U.S. Treasury Reports Nearly $10 Billion Loss on GM Shares

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General Motors headquarters. Photo Credit: General Motors

The U.S. Treasury continues to wind down its ownership in the largest U.S. automaker, General Motors . It's sold chunks of its shares off and dwindled its ownership from 60.8% down to 7.3% currently.

According to a report [link opens in PDF] today from the Office of the Special Inspector General for the Troubled Asset Relief Program, "In return for a total of $49.5 billion in loans to GM, Treasury received $6.7 billion in debt in GM (which was subsequently repaid), in addition to $2.1 billion in preferred stock and a 61% common equity stake." Treasury has divested its preferred stock and most of its common stock. "Because the common stock sales have all taken place below Treasury's break-even price," the report says, "Treasury has so far booked a loss of $9.7 billion on the sales."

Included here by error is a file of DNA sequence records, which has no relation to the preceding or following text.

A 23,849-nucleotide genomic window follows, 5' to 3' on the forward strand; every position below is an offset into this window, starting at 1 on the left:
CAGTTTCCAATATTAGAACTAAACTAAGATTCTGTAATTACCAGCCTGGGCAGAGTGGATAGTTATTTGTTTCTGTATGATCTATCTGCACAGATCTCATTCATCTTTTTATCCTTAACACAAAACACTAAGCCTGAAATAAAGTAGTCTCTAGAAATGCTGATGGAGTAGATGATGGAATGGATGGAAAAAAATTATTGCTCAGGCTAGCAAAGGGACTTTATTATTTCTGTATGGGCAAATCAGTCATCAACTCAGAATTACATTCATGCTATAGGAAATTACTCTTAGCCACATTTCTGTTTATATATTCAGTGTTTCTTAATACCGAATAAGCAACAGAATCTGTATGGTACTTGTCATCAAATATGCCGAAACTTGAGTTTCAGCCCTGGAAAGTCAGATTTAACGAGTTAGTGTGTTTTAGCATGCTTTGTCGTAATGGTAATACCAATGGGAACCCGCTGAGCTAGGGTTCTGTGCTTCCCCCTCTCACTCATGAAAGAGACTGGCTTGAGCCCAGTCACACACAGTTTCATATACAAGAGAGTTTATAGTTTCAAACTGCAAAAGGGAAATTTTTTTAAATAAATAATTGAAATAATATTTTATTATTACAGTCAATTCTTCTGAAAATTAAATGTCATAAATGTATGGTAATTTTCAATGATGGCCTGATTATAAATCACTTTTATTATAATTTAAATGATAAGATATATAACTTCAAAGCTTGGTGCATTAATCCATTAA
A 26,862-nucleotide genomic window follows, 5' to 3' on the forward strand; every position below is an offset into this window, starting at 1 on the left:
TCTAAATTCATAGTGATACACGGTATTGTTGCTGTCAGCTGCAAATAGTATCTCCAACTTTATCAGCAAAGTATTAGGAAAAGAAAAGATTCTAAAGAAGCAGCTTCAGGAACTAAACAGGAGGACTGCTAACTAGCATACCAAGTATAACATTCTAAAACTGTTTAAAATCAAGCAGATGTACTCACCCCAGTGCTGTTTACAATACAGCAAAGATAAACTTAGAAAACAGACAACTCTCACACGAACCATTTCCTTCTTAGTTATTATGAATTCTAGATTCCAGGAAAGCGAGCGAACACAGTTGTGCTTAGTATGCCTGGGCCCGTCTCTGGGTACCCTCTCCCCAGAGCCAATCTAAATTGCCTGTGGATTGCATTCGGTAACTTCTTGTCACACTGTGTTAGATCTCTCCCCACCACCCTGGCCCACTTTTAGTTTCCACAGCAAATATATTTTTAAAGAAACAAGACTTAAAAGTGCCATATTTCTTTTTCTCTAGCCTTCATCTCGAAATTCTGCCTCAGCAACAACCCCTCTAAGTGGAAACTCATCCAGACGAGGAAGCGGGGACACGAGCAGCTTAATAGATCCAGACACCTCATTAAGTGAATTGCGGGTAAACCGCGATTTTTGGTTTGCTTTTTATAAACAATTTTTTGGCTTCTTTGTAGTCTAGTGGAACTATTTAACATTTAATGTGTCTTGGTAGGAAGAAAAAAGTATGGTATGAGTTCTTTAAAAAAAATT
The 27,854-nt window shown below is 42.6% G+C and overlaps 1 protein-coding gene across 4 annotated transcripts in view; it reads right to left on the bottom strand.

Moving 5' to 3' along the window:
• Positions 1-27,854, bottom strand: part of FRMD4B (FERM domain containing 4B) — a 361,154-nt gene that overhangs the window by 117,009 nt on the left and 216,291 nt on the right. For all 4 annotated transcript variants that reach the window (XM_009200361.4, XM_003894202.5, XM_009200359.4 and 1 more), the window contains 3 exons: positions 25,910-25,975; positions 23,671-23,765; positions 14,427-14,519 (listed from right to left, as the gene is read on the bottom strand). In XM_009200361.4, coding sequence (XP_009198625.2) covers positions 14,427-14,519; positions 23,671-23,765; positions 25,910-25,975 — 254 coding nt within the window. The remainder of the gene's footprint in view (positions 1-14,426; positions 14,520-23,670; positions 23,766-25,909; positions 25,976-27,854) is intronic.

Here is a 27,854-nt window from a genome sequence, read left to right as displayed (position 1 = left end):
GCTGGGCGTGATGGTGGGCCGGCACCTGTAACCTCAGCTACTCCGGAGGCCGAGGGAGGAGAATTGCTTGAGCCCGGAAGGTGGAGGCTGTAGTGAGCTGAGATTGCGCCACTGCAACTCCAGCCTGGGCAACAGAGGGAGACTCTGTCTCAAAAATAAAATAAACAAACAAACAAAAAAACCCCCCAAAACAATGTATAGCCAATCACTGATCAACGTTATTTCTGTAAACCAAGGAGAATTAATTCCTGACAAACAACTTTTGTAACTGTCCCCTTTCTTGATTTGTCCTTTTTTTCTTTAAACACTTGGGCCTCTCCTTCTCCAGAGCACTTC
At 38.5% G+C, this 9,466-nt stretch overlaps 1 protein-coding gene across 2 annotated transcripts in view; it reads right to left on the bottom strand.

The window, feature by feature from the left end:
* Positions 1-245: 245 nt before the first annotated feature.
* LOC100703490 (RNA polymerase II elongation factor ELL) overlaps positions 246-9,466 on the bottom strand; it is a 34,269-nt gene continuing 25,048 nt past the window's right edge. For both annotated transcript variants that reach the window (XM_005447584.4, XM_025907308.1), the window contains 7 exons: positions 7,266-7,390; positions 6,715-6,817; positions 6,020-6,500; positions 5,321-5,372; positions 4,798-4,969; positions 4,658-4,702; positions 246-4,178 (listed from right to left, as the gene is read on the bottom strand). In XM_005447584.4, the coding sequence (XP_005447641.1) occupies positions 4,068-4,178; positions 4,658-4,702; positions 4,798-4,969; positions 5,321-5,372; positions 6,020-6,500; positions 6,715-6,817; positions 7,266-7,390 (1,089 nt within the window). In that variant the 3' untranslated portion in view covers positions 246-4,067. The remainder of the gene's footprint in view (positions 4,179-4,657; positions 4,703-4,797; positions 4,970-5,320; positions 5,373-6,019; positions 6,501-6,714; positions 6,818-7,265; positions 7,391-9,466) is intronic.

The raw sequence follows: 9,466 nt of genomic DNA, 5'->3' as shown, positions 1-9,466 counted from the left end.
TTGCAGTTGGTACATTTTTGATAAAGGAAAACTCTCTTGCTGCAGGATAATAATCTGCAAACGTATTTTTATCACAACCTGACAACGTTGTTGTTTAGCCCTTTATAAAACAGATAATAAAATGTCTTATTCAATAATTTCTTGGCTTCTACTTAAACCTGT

Treasury owned 101.3 million common shares of GM stock as of Sept. 26. In order to recoup its total investment in GM, Treasury says it would to recover an additional $15 billion in proceeds from future stock sales -- not taking into account dividend and interest payments -- meaning it would need the stock price for the remaining shares that it sells to reach nearly $148. GM Shares closed Friday at $35.59, up about $6.50 from the beginning of the year.

Chrysler also received federal funds to help stave off collapse. The Treasury provided roughly $12.5 billion in loans to Chrysler, of which $2.1 billion was never drawn down. Treasury's books show a $2.9 billion loss to the taxpayers for its investment in the third-largest domestic automaker. 


The article U.S. Treasury Reports Nearly $10 Billion Loss on GM Shares originally appeared on Fool.com.

Fool contributor Daniel Miller owns shares of General Motors. The Motley Fool recommends General Motors. Try any of our Foolish newsletter services free for 30 days. We Fools may not all hold the same opinions, but we all believe that considering a diverse range of insights makes us better investors. The Motley Fool has a disclosure policy.

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